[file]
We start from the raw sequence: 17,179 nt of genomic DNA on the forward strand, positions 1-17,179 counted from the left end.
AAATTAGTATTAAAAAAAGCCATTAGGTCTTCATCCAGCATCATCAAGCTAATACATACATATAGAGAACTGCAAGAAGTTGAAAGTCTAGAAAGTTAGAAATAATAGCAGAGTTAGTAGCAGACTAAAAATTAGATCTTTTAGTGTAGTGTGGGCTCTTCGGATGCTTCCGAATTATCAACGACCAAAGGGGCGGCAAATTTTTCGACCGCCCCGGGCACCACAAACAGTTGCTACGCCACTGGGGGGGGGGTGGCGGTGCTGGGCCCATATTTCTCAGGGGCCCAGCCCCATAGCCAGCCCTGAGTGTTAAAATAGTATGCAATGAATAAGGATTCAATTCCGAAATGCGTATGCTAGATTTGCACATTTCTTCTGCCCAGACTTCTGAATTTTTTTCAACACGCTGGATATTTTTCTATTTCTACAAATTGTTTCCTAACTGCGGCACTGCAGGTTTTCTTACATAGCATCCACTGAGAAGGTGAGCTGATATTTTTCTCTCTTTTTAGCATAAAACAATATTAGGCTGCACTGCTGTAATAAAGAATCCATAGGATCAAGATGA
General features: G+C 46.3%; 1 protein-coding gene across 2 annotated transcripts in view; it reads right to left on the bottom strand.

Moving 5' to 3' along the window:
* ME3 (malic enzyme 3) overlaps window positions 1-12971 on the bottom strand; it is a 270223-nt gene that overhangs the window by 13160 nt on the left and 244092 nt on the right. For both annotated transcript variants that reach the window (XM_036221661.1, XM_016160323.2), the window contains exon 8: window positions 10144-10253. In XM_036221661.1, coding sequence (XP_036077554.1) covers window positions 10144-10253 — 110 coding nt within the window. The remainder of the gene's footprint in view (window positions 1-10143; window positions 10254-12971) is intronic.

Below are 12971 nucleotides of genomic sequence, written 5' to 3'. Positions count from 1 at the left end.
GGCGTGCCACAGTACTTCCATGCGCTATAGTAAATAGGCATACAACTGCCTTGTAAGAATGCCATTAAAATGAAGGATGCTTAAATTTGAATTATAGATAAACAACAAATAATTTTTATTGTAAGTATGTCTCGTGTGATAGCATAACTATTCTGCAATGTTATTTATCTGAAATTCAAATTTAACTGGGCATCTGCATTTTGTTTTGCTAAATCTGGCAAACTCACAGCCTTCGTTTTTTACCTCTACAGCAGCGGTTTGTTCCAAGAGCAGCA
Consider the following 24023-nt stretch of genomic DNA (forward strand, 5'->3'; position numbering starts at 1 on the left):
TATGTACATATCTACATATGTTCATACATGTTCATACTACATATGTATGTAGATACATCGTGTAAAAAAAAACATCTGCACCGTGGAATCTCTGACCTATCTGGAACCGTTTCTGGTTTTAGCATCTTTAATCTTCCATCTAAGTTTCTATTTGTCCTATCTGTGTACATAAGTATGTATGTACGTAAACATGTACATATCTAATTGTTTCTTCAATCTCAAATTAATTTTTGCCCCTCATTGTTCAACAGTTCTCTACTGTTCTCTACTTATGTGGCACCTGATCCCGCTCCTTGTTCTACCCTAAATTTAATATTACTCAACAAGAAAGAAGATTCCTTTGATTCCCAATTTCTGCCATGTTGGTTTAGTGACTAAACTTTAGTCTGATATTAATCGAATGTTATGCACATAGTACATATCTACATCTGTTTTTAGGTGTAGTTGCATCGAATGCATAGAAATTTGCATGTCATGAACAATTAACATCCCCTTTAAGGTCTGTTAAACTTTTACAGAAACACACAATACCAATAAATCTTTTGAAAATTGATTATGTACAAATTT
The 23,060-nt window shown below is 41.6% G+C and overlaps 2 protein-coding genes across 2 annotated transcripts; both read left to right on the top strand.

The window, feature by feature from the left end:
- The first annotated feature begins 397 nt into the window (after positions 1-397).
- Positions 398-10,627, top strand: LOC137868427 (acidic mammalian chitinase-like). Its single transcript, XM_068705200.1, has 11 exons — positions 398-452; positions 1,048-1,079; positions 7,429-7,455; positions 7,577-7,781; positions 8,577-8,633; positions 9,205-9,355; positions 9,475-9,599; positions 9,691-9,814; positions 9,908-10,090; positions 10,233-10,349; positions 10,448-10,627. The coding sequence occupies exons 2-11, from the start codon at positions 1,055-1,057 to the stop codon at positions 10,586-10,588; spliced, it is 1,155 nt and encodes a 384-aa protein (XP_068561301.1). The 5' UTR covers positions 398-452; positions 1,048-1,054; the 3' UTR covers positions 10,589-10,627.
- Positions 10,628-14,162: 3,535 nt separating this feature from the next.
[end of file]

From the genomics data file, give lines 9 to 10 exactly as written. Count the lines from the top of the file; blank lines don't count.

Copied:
TATGTACATATCTACATATGTTCATACATGTTCATACTACATATGTATGTAGATACATCGTGTAAAAAAAAACATCTGCACCGTGGAATCTCTGACCTATCTGGAACCGTTTCTGGTTTTAGCATCTTTAATCTTCCATCTAAGTTTCTATTTGTCCTATCTGTGTACATAAGTATGTATGTACGTAAACATGTACATATCTAATTGTTTCTTCAATCTCAAATTAATTTTTGCCCCTCATTGTTCAACAGTTCTCTACTGTTCTCTACTTATGTGGCACCTGATCCCGCTCCTTGTTCTACCCTAAATTTAATATTACTCAACAAGAAAGAAGATTCCTTTGATTCCCAATTTCTGCCATGTTGGTTTAGTGACTAAACTTTAGTCTGATATTAATCGAATGTTATGCACATAGTACATATCTACATCTGTTTTTAGGTGTAGTTGCATCGAATGCATAGAAATTTGCATGTCATGAACAATTAACATCCCCTTTAAGGTCTGTTAAACTTTTACAGAAACACACAATACCAATAAATCTTTTGAAAATTGATTATGTACAAATTT
The 23,060-nt window shown below is 41.6% G+C and overlaps 2 protein-coding genes across 2 annotated transcripts; both read left to right on the top strand.